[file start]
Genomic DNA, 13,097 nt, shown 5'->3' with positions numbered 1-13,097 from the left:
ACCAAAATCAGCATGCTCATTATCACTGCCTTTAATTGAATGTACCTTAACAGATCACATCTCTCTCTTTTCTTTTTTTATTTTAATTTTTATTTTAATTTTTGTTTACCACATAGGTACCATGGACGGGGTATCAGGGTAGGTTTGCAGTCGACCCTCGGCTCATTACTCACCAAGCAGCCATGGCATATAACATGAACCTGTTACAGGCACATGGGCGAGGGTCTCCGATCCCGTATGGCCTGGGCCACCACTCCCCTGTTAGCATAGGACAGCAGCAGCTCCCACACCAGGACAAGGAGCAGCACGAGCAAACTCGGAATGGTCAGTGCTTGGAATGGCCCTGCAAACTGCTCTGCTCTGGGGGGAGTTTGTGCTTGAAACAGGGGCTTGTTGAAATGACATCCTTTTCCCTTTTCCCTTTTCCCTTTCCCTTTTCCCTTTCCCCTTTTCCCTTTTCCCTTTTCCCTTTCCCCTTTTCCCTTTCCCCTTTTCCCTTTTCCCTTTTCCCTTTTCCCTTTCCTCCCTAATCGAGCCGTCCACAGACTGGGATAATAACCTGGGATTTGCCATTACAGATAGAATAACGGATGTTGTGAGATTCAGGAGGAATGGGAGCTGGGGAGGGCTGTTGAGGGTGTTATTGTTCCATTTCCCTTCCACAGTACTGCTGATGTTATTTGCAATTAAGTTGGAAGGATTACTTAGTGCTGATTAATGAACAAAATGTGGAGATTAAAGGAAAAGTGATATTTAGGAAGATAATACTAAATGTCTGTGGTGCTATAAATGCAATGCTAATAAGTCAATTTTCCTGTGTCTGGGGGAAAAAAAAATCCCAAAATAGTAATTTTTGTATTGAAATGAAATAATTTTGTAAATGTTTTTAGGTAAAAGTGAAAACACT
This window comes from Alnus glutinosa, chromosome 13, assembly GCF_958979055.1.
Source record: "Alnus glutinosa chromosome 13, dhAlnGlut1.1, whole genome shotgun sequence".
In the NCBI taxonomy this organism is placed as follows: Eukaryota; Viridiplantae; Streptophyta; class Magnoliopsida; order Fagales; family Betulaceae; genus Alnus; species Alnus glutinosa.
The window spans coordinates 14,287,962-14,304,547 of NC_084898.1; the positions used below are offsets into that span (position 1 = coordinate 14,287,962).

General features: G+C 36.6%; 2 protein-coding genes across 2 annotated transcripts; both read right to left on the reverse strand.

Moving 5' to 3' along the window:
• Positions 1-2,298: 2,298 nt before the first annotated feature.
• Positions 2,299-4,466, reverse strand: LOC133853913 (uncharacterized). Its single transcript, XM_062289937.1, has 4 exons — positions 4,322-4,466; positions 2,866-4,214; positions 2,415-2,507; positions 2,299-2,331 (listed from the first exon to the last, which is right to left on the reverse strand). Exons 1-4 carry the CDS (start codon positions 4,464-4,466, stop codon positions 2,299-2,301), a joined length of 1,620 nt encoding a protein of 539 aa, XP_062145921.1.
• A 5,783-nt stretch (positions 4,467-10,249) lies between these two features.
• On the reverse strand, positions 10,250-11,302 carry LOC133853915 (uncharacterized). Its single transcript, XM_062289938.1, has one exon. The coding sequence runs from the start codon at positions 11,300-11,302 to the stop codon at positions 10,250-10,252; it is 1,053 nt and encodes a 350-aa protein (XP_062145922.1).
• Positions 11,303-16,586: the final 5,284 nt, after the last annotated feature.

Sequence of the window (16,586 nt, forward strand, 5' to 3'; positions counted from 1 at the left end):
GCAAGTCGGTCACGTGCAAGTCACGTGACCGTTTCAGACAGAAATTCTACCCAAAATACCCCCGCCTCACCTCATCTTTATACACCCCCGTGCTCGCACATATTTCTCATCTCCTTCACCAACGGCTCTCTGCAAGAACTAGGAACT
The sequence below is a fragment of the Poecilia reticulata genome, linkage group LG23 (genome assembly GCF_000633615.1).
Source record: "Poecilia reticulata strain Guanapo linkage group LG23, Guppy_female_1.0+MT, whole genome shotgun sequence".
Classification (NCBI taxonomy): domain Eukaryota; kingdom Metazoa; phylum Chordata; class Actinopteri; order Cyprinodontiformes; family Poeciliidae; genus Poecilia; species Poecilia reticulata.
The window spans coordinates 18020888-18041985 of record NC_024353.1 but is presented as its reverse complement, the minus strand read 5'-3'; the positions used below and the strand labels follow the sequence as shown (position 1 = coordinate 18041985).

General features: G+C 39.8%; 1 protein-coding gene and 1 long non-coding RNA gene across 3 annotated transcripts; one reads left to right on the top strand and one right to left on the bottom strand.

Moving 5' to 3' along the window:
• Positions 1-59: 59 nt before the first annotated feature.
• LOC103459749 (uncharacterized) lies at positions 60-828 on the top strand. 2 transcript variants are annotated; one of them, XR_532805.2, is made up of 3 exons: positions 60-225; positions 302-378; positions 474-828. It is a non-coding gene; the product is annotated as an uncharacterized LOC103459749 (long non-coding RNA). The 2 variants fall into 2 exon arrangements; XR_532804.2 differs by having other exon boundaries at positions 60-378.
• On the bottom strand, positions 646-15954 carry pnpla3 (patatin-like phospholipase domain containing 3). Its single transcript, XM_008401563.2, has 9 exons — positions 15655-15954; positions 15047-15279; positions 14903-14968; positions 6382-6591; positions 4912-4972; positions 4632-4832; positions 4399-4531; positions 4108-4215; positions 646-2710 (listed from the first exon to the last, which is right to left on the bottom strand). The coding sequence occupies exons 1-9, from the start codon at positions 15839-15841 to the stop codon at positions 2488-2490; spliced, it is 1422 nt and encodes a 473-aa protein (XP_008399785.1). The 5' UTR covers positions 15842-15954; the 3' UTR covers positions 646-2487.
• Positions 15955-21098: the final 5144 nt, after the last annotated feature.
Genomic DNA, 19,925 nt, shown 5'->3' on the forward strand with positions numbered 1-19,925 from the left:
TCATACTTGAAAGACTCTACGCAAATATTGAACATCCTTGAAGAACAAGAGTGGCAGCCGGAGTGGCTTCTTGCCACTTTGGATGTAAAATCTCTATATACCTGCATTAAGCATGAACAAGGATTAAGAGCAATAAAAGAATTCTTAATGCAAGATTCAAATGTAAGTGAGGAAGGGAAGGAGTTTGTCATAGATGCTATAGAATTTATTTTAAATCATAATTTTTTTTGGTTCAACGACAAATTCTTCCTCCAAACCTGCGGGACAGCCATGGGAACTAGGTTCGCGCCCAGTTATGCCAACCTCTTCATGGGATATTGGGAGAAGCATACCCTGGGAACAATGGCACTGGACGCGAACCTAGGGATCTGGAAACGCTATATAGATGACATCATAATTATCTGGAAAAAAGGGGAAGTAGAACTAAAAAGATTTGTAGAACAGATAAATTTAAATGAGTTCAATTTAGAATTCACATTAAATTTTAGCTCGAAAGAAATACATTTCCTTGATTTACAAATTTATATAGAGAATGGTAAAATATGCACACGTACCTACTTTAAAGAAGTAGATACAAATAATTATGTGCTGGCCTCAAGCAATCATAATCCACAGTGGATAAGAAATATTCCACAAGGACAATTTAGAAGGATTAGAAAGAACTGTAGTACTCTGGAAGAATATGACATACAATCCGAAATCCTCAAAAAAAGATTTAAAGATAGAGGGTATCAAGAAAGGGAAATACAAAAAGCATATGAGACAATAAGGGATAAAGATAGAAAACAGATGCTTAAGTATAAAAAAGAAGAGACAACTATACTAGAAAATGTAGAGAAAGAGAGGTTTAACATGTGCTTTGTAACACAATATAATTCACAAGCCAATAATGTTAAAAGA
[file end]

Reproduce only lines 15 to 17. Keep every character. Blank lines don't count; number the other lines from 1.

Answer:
GCAAGTCGGTCACGTGCAAGTCACGTGACCGTTTCAGACAGAAATTCTACCCAAAATACCCCCGCCTCACCTCATCTTTATACACCCCCGTGCTCGCACATATTTCTCATCTCCTTCACCAACGGCTCTCTGCAAGAACTAGGAACT
The sequence below is a fragment of the Poecilia reticulata genome, linkage group LG23 (genome assembly GCF_000633615.1).
Source record: "Poecilia reticulata strain Guanapo linkage group LG23, Guppy_female_1.0+MT, whole genome shotgun sequence".